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The Different Purposes Of Architectural Lighting


Architectural Lighting design can be difficult to get right, especially if it’s not something you have experience with or you haven’t had formal training on the subject. To help you out, we’re going to go over the many purposes of Architectural Lighting and how it can impact your projects in both good and bad ways. We’ll also cover some of the technical aspects of Architectural Lighting so that you can understand what kinds of considerations need to be made when building and maintaining your Architectural Lighting design.

Significance Of Architectural Lighting

Designing buildings to the right specifications is all about balance, making sure there are no major light or dark spots that draw your eye to one area. Getting the right light fixtures and using Architectural Lighting work together in concert to make your buildings functional, beautiful, and welcoming for everyone.

While it can be a challenge to balance all these different components, it’s even more difficult to factor in environmental sustainability. Using energy-efficient lighting not only makes you look good, but it also means your buildings are kinder to your environment. That’s why Architectural Lighting works are about so much more than aesthetics—it’s about using that beauty for a greater purpose.

Color Temperature And Its Influence

Color temperature is important to architects, designers, and lighting professionals because it dictates the general light output and visual appearance of a space. Cooler color temperatures – also known as cool colors – are known for appearing bluish or purplish in hue, which contrasts against warmer color temperatures (often called warm colors) that often appear more reddish or yellowish in hue. Both cool and warm colors emit a certain degree of lightness or darkness.

If a person were to equate color temperature with an artistic temperament, cool colors would be considered more introverted and calm, while warm colors are more extroverted and dynamic. In terms of Architectural Lighting design, there are several reasons why architects might choose one color temperature over another for their project’s unique needs.

Lumen Count And Its Importance

Generally, the minimum lumens for Architectural Lighting should be in the range of 500-1000 lumens. You should also look for a color temperature that is comfortable for you. This can range from 2900K to 6500K depending on your personal preference. Lights with higher color temperatures will feel colder and lights with lower color temperatures will feel warmer.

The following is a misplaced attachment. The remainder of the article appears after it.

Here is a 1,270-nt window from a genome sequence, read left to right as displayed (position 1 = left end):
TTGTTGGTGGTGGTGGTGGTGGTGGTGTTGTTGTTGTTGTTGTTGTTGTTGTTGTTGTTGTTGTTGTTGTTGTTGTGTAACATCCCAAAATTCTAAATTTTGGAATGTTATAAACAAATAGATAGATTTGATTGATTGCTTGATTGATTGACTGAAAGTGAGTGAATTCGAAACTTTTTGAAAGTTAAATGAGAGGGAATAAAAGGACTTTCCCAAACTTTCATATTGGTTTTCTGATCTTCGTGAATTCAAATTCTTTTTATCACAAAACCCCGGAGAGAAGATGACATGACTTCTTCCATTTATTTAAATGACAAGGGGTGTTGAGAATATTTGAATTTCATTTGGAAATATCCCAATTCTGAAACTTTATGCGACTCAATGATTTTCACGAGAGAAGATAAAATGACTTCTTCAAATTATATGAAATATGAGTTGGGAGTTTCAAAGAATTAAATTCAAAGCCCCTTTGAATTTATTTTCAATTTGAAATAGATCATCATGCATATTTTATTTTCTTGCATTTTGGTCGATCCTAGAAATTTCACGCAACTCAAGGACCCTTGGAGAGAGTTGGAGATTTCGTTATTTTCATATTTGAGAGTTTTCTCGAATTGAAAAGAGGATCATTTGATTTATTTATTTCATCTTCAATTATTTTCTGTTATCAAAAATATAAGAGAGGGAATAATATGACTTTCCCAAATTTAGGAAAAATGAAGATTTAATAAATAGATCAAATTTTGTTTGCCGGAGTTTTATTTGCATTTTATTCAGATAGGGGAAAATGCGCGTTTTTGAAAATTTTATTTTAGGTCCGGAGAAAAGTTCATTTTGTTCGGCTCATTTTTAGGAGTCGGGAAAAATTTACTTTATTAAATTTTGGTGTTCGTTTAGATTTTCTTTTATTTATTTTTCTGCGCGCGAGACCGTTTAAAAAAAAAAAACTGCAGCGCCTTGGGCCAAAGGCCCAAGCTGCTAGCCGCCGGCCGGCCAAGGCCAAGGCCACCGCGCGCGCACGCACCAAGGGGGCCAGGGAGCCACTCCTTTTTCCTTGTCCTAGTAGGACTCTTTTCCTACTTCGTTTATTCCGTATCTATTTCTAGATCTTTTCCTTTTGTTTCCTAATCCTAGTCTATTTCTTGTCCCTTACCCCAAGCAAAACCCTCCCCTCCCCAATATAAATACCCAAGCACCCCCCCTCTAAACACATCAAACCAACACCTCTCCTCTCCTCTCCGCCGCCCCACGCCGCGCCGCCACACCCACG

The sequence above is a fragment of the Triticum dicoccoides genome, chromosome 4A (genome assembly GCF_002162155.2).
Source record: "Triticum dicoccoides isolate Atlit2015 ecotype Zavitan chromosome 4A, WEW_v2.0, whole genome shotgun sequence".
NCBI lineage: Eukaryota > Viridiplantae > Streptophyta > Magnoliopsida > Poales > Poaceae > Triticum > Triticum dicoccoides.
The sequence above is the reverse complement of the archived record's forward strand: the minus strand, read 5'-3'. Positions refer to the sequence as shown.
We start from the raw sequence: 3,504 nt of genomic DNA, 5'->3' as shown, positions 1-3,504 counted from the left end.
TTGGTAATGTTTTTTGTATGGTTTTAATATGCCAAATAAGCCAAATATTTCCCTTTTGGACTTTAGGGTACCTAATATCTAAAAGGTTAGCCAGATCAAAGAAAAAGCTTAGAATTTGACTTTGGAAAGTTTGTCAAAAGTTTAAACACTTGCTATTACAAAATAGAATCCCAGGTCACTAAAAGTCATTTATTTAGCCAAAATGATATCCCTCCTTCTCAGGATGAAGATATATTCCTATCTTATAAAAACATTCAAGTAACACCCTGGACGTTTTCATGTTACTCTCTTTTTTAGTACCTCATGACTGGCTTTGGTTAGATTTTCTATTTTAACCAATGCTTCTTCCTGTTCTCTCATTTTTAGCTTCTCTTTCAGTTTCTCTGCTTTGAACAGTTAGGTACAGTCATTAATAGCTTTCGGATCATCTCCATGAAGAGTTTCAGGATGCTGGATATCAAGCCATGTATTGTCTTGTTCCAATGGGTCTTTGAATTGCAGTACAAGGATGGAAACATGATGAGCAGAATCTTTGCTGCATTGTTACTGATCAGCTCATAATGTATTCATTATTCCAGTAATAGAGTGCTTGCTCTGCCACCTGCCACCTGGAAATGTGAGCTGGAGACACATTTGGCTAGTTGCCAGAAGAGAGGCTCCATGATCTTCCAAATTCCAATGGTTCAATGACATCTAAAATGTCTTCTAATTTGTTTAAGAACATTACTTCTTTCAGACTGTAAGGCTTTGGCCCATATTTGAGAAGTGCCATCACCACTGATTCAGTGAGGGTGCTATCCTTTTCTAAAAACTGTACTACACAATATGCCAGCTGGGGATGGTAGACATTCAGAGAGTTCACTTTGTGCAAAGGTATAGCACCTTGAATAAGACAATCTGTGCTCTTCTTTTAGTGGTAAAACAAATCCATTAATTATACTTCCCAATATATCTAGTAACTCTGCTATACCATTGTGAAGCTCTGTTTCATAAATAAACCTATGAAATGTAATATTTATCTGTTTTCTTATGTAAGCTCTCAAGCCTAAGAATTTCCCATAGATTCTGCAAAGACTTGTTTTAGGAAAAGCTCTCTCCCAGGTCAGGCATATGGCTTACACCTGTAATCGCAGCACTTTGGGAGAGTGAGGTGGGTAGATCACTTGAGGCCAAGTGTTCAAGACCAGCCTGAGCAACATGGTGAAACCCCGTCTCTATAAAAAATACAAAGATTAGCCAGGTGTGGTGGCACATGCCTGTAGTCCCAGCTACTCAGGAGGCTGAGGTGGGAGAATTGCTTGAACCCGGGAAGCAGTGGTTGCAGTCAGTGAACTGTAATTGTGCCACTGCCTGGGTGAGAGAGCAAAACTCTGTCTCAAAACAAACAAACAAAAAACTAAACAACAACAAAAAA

The Led Technology In Architectural Lighting

LEDs in Architectural Lighting work because they offer three significant benefits over other types of lights.

  • LEDs use approximately 50% less energy than incandescent and fluorescent lights, thus reducing the demand for limited energy sources.
  • LEDs are thinner than traditional bulbs and use much less physical space.
  • LEDs last about six times longer than other kinds of bulbs (approximately 20-25 years).

That’s a significant amount of time when you consider how many buildings exist in urban areas. Imagine if everyone with any kind of Architectural Light replaced it with LEDs. The energy savings alone would be staggering! Not to mention all of those buildings would last longer and require less maintenance because LEDs don’t burn out like other bulbs.

Residential Versus Commercial Illumination

Architectural illumination is often much more complicated than residential lighting. Typically, when illuminating a house, one size fits all – it doesn’t matter how many windows are on the front or how big they are. However, the same does not hold for an office building with two different types of architectural illumination. Office buildings require two different types of architectural illumination: floodlights and uplights.

  • Floodlights highlight a large area, making them ideal for exterior use around a building.
  • Uplights, on the other hand, are mounted in specific areas and highlight specific things.

Some commercial spaces use uplights to highlight architectural features, such as inside a large window. The different purposes for Architectural Lighting require professionals to use different fixtures depending on what they’re illuminating and how much money they want to spend.

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